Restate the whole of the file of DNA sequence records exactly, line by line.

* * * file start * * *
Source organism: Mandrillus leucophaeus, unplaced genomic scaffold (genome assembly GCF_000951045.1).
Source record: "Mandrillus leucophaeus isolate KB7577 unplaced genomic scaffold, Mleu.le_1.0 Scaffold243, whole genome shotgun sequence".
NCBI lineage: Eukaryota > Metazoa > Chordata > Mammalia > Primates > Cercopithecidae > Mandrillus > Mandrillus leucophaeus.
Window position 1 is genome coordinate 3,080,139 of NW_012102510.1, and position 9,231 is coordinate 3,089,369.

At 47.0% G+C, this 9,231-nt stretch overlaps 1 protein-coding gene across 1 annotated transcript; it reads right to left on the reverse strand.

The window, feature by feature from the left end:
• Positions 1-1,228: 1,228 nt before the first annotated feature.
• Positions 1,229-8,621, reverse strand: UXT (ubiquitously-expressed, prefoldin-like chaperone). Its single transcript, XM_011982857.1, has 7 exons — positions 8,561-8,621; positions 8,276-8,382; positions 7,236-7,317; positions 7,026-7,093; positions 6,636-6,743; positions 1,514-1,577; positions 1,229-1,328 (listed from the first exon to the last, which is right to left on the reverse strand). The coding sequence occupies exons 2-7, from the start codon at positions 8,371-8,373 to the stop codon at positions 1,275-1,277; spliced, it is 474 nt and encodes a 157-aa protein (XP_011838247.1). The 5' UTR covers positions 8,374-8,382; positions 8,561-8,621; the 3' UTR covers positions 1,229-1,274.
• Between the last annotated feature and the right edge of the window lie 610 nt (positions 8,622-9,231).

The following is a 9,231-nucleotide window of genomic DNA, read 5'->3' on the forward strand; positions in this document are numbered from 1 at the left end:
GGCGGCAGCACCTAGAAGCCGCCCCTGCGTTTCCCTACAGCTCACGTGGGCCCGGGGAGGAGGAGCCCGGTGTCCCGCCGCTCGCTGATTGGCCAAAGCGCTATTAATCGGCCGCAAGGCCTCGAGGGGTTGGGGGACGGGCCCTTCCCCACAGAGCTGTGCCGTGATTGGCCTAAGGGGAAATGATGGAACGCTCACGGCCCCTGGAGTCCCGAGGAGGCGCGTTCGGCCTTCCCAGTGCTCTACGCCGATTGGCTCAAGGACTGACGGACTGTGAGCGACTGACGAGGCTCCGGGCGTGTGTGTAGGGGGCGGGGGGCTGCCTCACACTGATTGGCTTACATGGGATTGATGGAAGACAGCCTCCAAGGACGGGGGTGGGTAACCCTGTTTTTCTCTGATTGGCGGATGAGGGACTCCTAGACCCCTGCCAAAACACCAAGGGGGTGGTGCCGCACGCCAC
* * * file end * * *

Source organism: Mandrillus leucophaeus, unplaced genomic scaffold (genome assembly GCF_000951045.1).
Source record: "Mandrillus leucophaeus isolate KB7577 unplaced genomic scaffold, Mleu.le_1.0 Scaffold243, whole genome shotgun sequence".
NCBI lineage: Eukaryota > Metazoa > Chordata > Mammalia > Primates > Cercopithecidae > Mandrillus > Mandrillus leucophaeus.
Window position 1 is genome coordinate 3,080,139 of NW_012102510.1, and position 9,231 is coordinate 3,089,369.

At 47.0% G+C, this 9,231-nt stretch overlaps 1 protein-coding gene across 1 annotated transcript; it reads right to left on the reverse strand.

The window, feature by feature from the left end:
• Positions 1-1,228: 1,228 nt before the first annotated feature.
• Positions 1,229-8,621, reverse strand: UXT (ubiquitously-expressed, prefoldin-like chaperone). Its single transcript, XM_011982857.1, has 7 exons — positions 8,561-8,621; positions 8,276-8,382; positions 7,236-7,317; positions 7,026-7,093; positions 6,636-6,743; positions 1,514-1,577; positions 1,229-1,328 (listed from the first exon to the last, which is right to left on the reverse strand). The coding sequence occupies exons 2-7, from the start codon at positions 8,371-8,373 to the stop codon at positions 1,275-1,277; spliced, it is 474 nt and encodes a 157-aa protein (XP_011838247.1). The 5' UTR covers positions 8,374-8,382; positions 8,561-8,621; the 3' UTR covers positions 1,229-1,274.
• Between the last annotated feature and the right edge of the window lie 610 nt (positions 8,622-9,231).

The following is a 9,231-nucleotide window of genomic DNA, read 5'->3' on the forward strand; positions in this document are numbered from 1 at the left end:
GGCGGCAGCACCTAGAAGCCGCCCCTGCGTTTCCCTACAGCTCACGTGGGCCCGGGGAGGAGGAGCCCGGTGTCCCGCCGCTCGCTGATTGGCCAAAGCGCTATTAATCGGCCGCAAGGCCTCGAGGGGTTGGGGGACGGGCCCTTCCCCACAGAGCTGTGCCGTGATTGGCCTAAGGGGAAATGATGGAACGCTCACGGCCCCTGGAGTCCCGAGGAGGCGCGTTCGGCCTTCCCAGTGCTCTACGCCGATTGGCTCAAGGACTGACGGACTGTGAGCGACTGACGAGGCTCCGGGCGTGTGTGTAGGGGGCGGGGGGCTGCCTCACACTGATTGGCTTACATGGGATTGATGGAAGACAGCCTCCAAGGACGGGGGTGGGTAACCCTGTTTTTCTCTGATTGGCGGATGAGGGACTCCTAGACCCCTGCCAAAACACCAAGGGGGTGGTGCCGCACGCCAC